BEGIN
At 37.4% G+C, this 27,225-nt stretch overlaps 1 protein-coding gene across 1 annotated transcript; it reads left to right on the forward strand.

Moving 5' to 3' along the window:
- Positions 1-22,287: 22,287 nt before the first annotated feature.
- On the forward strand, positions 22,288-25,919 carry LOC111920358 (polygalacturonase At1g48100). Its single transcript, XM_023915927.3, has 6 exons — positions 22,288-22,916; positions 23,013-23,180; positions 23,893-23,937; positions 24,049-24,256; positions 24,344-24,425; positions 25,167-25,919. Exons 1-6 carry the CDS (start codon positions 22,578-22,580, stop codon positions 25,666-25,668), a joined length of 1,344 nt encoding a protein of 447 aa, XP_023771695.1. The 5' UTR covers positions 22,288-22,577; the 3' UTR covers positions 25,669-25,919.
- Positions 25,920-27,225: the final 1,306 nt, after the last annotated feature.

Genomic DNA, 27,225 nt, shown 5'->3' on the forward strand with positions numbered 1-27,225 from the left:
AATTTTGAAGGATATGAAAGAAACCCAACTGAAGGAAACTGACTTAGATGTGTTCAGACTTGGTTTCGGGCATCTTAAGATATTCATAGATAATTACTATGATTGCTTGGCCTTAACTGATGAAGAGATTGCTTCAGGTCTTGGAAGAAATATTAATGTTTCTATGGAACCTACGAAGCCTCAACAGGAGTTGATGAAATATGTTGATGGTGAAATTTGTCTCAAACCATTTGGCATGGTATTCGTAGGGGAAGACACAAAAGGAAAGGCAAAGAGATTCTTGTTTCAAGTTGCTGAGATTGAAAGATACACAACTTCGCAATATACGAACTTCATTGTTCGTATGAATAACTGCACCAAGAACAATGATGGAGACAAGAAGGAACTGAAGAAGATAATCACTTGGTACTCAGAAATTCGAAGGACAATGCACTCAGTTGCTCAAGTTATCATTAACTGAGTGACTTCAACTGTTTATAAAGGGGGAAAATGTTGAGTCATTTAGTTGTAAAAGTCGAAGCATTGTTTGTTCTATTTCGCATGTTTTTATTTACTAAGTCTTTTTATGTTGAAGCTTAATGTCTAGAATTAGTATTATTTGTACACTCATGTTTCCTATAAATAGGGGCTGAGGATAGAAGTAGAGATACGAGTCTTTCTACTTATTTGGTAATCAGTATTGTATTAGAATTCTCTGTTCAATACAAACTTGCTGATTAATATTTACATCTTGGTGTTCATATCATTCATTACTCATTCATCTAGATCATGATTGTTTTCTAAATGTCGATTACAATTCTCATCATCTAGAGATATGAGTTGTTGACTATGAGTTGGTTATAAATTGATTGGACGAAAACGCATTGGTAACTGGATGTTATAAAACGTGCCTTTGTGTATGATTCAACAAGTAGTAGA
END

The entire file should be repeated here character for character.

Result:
At 37.4% G+C, this 27,225-nt stretch overlaps 1 protein-coding gene across 1 annotated transcript; it reads left to right on the forward strand.

Moving 5' to 3' along the window:
- Positions 1-22,287: 22,287 nt before the first annotated feature.
- On the forward strand, positions 22,288-25,919 carry LOC111920358 (polygalacturonase At1g48100). Its single transcript, XM_023915927.3, has 6 exons — positions 22,288-22,916; positions 23,013-23,180; positions 23,893-23,937; positions 24,049-24,256; positions 24,344-24,425; positions 25,167-25,919. Exons 1-6 carry the CDS (start codon positions 22,578-22,580, stop codon positions 25,666-25,668), a joined length of 1,344 nt encoding a protein of 447 aa, XP_023771695.1. The 5' UTR covers positions 22,288-22,577; the 3' UTR covers positions 25,669-25,919.
- Positions 25,920-27,225: the final 1,306 nt, after the last annotated feature.

Genomic DNA, 27,225 nt, shown 5'->3' on the forward strand with positions numbered 1-27,225 from the left:
AATTTTGAAGGATATGAAAGAAACCCAACTGAAGGAAACTGACTTAGATGTGTTCAGACTTGGTTTCGGGCATCTTAAGATATTCATAGATAATTACTATGATTGCTTGGCCTTAACTGATGAAGAGATTGCTTCAGGTCTTGGAAGAAATATTAATGTTTCTATGGAACCTACGAAGCCTCAACAGGAGTTGATGAAATATGTTGATGGTGAAATTTGTCTCAAACCATTTGGCATGGTATTCGTAGGGGAAGACACAAAAGGAAAGGCAAAGAGATTCTTGTTTCAAGTTGCTGAGATTGAAAGATACACAACTTCGCAATATACGAACTTCATTGTTCGTATGAATAACTGCACCAAGAACAATGATGGAGACAAGAAGGAACTGAAGAAGATAATCACTTGGTACTCAGAAATTCGAAGGACAATGCACTCAGTTGCTCAAGTTATCATTAACTGAGTGACTTCAACTGTTTATAAAGGGGGAAAATGTTGAGTCATTTAGTTGTAAAAGTCGAAGCATTGTTTGTTCTATTTCGCATGTTTTTATTTACTAAGTCTTTTTATGTTGAAGCTTAATGTCTAGAATTAGTATTATTTGTACACTCATGTTTCCTATAAATAGGGGCTGAGGATAGAAGTAGAGATACGAGTCTTTCTACTTATTTGGTAATCAGTATTGTATTAGAATTCTCTGTTCAATACAAACTTGCTGATTAATATTTACATCTTGGTGTTCATATCATTCATTACTCATTCATCTAGATCATGATTGTTTTCTAAATGTCGATTACAATTCTCATCATCTAGAGATATGAGTTGTTGACTATGAGTTGGTTATAAATTGATTGGACGAAAACGCATTGGTAACTGGATGTTATAAAACGTGCCTTTGTGTATGATTCAACAAGTAGTAGA